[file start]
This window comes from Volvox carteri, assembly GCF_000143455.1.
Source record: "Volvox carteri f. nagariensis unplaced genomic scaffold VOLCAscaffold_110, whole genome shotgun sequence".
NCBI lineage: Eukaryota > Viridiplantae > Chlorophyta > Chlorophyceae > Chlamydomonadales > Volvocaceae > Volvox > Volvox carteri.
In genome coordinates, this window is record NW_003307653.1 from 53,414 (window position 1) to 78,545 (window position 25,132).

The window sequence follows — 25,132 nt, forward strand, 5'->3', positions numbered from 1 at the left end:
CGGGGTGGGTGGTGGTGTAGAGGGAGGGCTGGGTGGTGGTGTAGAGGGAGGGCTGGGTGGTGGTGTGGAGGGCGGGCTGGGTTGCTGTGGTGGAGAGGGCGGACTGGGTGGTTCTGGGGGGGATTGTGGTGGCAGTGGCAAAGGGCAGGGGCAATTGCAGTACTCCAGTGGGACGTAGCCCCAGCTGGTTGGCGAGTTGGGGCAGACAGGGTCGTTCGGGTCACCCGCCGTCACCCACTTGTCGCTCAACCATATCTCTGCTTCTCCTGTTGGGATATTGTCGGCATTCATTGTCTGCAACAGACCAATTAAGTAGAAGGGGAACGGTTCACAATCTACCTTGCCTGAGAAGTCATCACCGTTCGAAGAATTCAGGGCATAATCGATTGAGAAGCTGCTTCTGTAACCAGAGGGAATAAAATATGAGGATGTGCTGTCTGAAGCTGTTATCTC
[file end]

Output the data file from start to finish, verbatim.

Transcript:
This window comes from Volvox carteri, assembly GCF_000143455.1.
Source record: "Volvox carteri f. nagariensis unplaced genomic scaffold VOLCAscaffold_110, whole genome shotgun sequence".
NCBI lineage: Eukaryota > Viridiplantae > Chlorophyta > Chlorophyceae > Chlamydomonadales > Volvocaceae > Volvox > Volvox carteri.
In genome coordinates, this window is record NW_003307653.1 from 53,414 (window position 1) to 78,545 (window position 25,132).

The window sequence follows — 25,132 nt, forward strand, 5'->3', positions numbered from 1 at the left end:
CGGGGTGGGTGGTGGTGTAGAGGGAGGGCTGGGTGGTGGTGTAGAGGGAGGGCTGGGTGGTGGTGTGGAGGGCGGGCTGGGTTGCTGTGGTGGAGAGGGCGGACTGGGTGGTTCTGGGGGGGATTGTGGTGGCAGTGGCAAAGGGCAGGGGCAATTGCAGTACTCCAGTGGGACGTAGCCCCAGCTGGTTGGCGAGTTGGGGCAGACAGGGTCGTTCGGGTCACCCGCCGTCACCCACTTGTCGCTCAACCATATCTCTGCTTCTCCTGTTGGGATATTGTCGGCATTCATTGTCTGCAACAGACCAATTAAGTAGAAGGGGAACGGTTCACAATCTACCTTGCCTGAGAAGTCATCACCGTTCGAAGAATTCAGGGCATAATCGATTGAGAAGCTGCTTCTGTAACCAGAGGGAATAAAATATGAGGATGTGCTGTCTGAAGCTGTTATCTC